Note to anyone reading this thread and thinking - Whoa! this is way too complicated. Most of the commonly available CTs have been measured and all you need to do to use them is select the model from a configuration dropdown list. This thread deals with how to use a CT that is not in the tables. I am disappointed that after spending considerable money, time, and effort to collect multiple samples of the common CTs, not a single user has come forward with option A to send me samples of other CTs and contribute to the overall success of this project. I get a lot of “Gee thanks for all the work you’ve done”, but not much what can I do to contribute?
This data indicates that this CT has nearly the same phase shift as your VT, whatever that is. The net shift measured is about -0.20° (lag). So you would add that value to the phase correction of your VT (shown in the configure inputs display) to arrive at a reasonable field value for this new CT. If you have an Ideal 77DE-06-09(EU) for instance, the phase adjustment for that is +1.78° (leads) -0.2° = +1.58°. Call it +1.6°.
CAVEAT: This is a provisional field measurement. There are a lot of variables involved with phase correction, most notably the fact that phase shift is a function of primary current, and it’s particularly volatile at low primary current. Here’s that function for the ubiquitous SCT013-000.
You will notice that in the tables IoTaWatt uses a phase correction of 3°. That’s pretty accurate at 20-30A primary current, as might be expected on a European main.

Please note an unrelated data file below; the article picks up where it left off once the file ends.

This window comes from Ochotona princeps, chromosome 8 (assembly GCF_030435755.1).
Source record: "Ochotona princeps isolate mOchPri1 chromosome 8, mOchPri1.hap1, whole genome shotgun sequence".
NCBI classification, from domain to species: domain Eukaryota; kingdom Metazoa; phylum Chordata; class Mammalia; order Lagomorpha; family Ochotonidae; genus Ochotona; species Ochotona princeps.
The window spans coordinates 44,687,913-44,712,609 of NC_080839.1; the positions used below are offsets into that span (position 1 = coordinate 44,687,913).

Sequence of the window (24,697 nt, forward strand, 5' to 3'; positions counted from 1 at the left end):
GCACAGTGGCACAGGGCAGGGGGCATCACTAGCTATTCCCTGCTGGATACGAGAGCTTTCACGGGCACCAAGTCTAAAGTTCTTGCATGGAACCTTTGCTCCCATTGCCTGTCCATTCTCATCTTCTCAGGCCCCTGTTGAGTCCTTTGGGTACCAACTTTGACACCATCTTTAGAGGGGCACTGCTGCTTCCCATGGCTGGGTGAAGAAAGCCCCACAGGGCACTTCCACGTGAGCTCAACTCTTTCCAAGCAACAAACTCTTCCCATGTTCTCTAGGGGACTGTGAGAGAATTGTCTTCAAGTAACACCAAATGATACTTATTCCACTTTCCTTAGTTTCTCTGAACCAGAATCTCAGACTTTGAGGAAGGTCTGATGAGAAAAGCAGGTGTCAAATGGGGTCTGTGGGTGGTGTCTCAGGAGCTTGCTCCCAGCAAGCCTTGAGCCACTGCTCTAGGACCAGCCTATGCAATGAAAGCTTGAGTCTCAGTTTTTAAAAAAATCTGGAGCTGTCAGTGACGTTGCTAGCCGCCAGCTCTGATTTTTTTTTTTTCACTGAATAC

Phase shift is also pretty significantly affected by line frequency. It is greater at 50Hz than at 60Hz. although it affects both the VT and CT similarly, so the net is usually not that much different when using 60Hz phase adjustments in a 50Hz environment.
Burden value also affects shift. So if you are using that SCT013-000 to measure a low current circuit and decide to increase the burden to get better range, you increase the phase shift. Better to use a lower turns (and shift) CT in the first place.
Finally, these measurements are only valid with pure sine-wave signals. I take pains to insure a good quality AC signal and a pure resistive load when I measure these adjustments. I also don’t use a VT and the algorithms for sampling are tuned to remove sampling shift and there is no capacitive shift in the reference signal.
So these numbers are fine for your own use in the field, but I would caution anyone else to do their own, and encourage folks to send me samples of CTs that are not in the tables so that I can add these devices to the tables with controlled measurements.